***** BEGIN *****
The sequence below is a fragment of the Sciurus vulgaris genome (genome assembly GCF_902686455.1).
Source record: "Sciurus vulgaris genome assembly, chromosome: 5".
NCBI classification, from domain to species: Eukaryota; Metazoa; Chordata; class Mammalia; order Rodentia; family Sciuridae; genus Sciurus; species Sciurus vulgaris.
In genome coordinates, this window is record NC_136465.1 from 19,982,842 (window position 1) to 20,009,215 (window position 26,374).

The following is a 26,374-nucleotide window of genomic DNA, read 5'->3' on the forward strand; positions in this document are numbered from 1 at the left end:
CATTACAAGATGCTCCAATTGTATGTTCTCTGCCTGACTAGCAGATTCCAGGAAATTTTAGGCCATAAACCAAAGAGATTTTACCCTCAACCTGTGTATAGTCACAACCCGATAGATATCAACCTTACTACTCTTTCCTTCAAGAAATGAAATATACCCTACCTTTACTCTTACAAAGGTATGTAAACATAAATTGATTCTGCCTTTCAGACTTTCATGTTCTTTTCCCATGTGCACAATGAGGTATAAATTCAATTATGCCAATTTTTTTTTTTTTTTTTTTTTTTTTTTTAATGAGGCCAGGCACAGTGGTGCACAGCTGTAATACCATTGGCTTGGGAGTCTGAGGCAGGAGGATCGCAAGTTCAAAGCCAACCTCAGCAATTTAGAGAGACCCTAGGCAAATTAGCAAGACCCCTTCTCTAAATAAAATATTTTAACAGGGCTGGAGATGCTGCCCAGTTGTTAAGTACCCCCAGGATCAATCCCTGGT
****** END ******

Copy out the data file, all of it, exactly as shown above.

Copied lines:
The sequence below is a fragment of the Sciurus vulgaris genome (genome assembly GCF_902686455.1).
Source record: "Sciurus vulgaris genome assembly, chromosome: 5".
NCBI classification, from domain to species: Eukaryota; Metazoa; Chordata; class Mammalia; order Rodentia; family Sciuridae; genus Sciurus; species Sciurus vulgaris.
In genome coordinates, this window is record NC_136465.1 from 19,982,842 (window position 1) to 20,009,215 (window position 26,374).

The following is a 26,374-nucleotide window of genomic DNA, read 5'->3' on the forward strand; positions in this document are numbered from 1 at the left end:
CATTACAAGATGCTCCAATTGTATGTTCTCTGCCTGACTAGCAGATTCCAGGAAATTTTAGGCCATAAACCAAAGAGATTTTACCCTCAACCTGTGTATAGTCACAACCCGATAGATATCAACCTTACTACTCTTTCCTTCAAGAAATGAAATATACCCTACCTTTACTCTTACAAAGGTATGTAAACATAAATTGATTCTGCCTTTCAGACTTTCATGTTCTTTTCCCATGTGCACAATGAGGTATAAATTCAATTATGCCAATTTTTTTTTTTTTTTTTTTTTTTTTTTTAATGAGGCCAGGCACAGTGGTGCACAGCTGTAATACCATTGGCTTGGGAGTCTGAGGCAGGAGGATCGCAAGTTCAAAGCCAACCTCAGCAATTTAGAGAGACCCTAGGCAAATTAGCAAGACCCCTTCTCTAAATAAAATATTTTAACAGGGCTGGAGATGCTGCCCAGTTGTTAAGTACCCCCAGGATCAATCCCTGGT